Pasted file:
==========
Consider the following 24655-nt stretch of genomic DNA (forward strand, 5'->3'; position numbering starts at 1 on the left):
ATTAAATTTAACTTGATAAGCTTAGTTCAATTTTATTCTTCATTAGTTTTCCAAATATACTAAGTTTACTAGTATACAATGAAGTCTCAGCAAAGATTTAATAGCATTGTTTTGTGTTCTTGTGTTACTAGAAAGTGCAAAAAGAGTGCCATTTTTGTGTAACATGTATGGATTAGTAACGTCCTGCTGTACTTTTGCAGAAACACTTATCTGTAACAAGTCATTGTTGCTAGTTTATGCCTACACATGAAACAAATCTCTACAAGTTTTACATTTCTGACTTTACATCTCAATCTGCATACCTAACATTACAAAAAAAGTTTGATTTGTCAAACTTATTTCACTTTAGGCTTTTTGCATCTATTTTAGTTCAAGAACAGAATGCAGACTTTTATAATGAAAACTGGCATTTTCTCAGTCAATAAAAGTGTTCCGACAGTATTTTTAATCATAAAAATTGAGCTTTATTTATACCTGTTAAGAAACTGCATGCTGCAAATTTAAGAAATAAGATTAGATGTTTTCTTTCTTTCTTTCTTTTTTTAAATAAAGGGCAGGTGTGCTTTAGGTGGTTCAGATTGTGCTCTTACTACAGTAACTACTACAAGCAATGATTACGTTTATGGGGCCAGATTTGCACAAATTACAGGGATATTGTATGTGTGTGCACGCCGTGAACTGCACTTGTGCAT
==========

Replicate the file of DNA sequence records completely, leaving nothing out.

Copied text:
Consider the following 24655-nt stretch of genomic DNA (forward strand, 5'->3'; position numbering starts at 1 on the left):
ATTAAATTTAACTTGATAAGCTTAGTTCAATTTTATTCTTCATTAGTTTTCCAAATATACTAAGTTTACTAGTATACAATGAAGTCTCAGCAAAGATTTAATAGCATTGTTTTGTGTTCTTGTGTTACTAGAAAGTGCAAAAAGAGTGCCATTTTTGTGTAACATGTATGGATTAGTAACGTCCTGCTGTACTTTTGCAGAAACACTTATCTGTAACAAGTCATTGTTGCTAGTTTATGCCTACACATGAAACAAATCTCTACAAGTTTTACATTTCTGACTTTACATCTCAATCTGCATACCTAACATTACAAAAAAAGTTTGATTTGTCAAACTTATTTCACTTTAGGCTTTTTGCATCTATTTTAGTTCAAGAACAGAATGCAGACTTTTATAATGAAAACTGGCATTTTCTCAGTCAATAAAAGTGTTCCGACAGTATTTTTAATCATAAAAATTGAGCTTTATTTATACCTGTTAAGAAACTGCATGCTGCAAATTTAAGAAATAAGATTAGATGTTTTCTTTCTTTCTTTCTTTTTTTAAATAAAGGGCAGGTGTGCTTTAGGTGGTTCAGATTGTGCTCTTACTACAGTAACTACTACAAGCAATGATTACGTTTATGGGGCCAGATTTGCACAAATTACAGGGATATTGTATGTGTGTGCACGCCGTGAACTGCACTTGTGCAT